A guest post from John Popham about his Celebration 2.0 project which Talk About Local are delighted to be supporting.
Technology should be fun. What do you use computers and smartphones for? Chatting to your friends on Facebook? Sharing photos with your loved ones? Talking to relatives in far-flung places on Skype? Uploading novelty videos to youtube? The vast majority of people who use new technologies do so because they are fun to use and they add something to our lives. So it has always puzzled me why most initiatives that seek to introduce people to new technologies do so in such a serious way. If I’ve never used a computer I am unlikely to want to sit down at a bank of them in an IT suite or on a training course.
Celebration 2.0 is a project funded by Nominet Trust (http://www.nominettrust.org.uk), and I am running it in conjunction with Talk About Local. It grew out of a wacky idea I had last Spring, to live broadcast an English village cricket match over the internet as a demonstration of what can be done with a fast internet connection, and to highlight the problems of poor rural broadband. This event became known as Twicket and it turned into a very high profile occasion with national newspaper and radio interest, coverage from regional television, and thousands of online viewers and listeners. I was even interviewed about it on Radio New Zealand. Twicket was a great success in highlighting some serious issues, but it was the unintended consequences that were perhaps more intriguing. These included the commentator, Brenda, who had never considered technology as being important in her life, becoming a cult star on the internet. It also included farmers who were playing in the game being interviewed on national radio about their role in it, and being contacted by Facebook friends in the United States and Australia who had watched them on the field of play.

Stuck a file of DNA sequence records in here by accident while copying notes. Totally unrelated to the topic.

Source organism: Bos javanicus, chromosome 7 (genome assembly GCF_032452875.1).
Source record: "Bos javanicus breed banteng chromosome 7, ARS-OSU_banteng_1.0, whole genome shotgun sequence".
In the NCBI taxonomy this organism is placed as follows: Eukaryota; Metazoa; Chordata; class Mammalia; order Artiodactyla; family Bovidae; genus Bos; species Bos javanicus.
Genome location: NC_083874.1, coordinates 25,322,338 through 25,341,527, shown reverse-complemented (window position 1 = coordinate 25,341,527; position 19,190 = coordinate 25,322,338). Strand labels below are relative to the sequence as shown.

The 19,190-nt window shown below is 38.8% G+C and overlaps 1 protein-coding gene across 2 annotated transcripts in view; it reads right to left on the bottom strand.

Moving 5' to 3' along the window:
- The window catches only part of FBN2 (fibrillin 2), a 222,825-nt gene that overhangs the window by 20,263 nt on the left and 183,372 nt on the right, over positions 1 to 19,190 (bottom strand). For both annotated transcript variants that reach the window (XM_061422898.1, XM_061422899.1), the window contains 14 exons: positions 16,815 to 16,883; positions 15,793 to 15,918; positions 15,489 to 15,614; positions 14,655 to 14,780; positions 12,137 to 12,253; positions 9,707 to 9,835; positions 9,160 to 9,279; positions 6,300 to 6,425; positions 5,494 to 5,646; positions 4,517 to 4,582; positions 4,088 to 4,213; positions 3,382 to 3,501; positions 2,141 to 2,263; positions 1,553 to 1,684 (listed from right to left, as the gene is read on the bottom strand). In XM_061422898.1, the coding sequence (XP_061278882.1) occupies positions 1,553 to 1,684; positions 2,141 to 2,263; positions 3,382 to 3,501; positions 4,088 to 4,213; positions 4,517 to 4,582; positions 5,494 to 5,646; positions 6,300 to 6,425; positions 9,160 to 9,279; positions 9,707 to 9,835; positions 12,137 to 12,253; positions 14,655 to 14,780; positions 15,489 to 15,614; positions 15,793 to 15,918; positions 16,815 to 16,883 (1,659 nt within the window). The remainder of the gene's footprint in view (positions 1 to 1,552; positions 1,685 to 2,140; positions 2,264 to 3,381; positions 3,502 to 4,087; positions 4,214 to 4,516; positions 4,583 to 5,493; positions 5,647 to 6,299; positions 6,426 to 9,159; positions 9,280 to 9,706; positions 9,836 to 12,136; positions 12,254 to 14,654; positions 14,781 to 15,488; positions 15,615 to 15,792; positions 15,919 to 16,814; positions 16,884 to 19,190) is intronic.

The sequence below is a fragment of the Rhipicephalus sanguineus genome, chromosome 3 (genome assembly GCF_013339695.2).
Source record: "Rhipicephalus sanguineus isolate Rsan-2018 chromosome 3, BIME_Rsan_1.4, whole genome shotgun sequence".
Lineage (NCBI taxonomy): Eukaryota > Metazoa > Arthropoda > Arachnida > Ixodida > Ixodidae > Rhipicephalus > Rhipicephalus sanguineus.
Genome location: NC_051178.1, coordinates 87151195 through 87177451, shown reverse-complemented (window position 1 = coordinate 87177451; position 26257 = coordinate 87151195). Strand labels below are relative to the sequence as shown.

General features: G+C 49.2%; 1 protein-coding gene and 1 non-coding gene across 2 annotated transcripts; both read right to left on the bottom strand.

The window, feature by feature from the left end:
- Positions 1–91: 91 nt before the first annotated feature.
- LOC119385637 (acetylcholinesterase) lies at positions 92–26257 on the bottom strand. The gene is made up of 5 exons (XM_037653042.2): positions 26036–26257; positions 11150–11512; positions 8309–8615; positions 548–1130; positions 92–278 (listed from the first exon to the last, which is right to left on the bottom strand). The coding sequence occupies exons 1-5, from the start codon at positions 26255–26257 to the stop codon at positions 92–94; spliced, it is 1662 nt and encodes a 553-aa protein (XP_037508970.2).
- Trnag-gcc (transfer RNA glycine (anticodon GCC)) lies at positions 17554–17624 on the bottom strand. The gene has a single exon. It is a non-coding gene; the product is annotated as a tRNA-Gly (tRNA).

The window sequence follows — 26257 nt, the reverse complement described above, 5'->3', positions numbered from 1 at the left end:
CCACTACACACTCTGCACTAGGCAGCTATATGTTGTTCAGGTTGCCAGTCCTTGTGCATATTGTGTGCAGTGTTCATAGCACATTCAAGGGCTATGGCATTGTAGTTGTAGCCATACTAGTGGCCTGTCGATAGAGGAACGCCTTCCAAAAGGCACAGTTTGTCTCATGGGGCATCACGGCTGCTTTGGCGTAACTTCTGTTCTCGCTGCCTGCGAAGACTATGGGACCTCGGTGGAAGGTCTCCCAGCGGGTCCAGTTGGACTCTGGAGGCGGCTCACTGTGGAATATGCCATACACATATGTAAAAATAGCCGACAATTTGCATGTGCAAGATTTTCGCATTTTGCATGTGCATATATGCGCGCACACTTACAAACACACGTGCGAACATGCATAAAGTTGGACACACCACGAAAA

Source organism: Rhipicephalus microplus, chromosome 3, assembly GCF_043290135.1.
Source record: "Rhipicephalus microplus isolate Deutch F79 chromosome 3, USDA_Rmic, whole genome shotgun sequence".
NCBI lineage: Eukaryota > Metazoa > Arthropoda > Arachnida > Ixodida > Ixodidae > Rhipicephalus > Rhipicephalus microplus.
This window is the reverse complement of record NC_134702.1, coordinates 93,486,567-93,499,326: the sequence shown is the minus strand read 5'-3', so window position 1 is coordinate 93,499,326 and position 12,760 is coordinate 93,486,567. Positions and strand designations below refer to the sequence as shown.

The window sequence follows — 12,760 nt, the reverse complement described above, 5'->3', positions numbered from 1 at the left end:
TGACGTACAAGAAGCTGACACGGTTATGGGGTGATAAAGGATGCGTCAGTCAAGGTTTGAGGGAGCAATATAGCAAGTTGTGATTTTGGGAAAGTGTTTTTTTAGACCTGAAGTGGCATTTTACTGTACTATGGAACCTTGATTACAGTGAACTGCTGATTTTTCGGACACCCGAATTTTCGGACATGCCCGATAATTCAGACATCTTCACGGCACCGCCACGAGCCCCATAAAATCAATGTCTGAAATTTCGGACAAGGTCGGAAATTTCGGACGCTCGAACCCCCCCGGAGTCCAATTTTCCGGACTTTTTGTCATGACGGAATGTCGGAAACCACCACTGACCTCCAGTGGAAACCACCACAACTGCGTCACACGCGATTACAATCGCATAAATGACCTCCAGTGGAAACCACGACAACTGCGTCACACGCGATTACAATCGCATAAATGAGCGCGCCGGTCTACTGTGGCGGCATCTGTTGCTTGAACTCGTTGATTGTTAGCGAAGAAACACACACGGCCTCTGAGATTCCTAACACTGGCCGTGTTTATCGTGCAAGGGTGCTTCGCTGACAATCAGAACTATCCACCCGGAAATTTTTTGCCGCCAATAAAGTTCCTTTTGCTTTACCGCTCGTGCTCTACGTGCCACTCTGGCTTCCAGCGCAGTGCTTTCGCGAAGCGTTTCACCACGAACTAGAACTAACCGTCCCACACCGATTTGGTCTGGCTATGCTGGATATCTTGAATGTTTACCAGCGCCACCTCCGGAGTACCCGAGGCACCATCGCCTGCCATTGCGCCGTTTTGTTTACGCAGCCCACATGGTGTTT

So, in Celebration 2.0 I am testing out my theory that people take best to new technologies if introduced while they are having fun. I want to introduce people to new technologies for the first time in the midst of celebration events, and I want to convince people who are only occasional users of such technologies that they can enhance their lives and become important to them. At the same time, I want to bring local traditions, customs and cultures to a wider audience. A couple of the things that helped Twicket become such a success were the Americans marvelling at their first live exposure to a “quaint” English tradition, and the popularity of the village gossip imparted by commentator, Brenda.
Please let me know, then if you have a celebration event that you think would benefit from the Celebration 2.0 treatment. Your event needs to be between now and the end of May 2012, and you have to be prepared for me to turn up and do one or more of the following:
- Live video streaming
- live audio streaming
- recorded video via Youtube (or similar site)
- recorded audio via Audioboo (or similar site)
- video and audio interviews
- live blogging
- Facebook pages
- event blogs
- securing and utilising internet connectivity in difficult places
I’ve got one or two events potentially lined up to be part of the programme, but there is plenty of room for more at the moment. Talking with colleagues in the Talk About Local team, we came up with an outline of the kinds of events that might be good to cover, these included:
- Animal shows
- May Day parades
- pub quizzes
- karaoke nights
- beer festivals
These are some examples, but any event could qualify, particularly if it is about a cultural tradition which deserves a wider audience. I’ve set up a calendar that you can enter your event in so it can be considered for inclusion. You’ll find the calendar here. Please include contact details and a link to any website where more details of the event can be found.
I look forward to working with you, and, above all, sharing in your celebrations.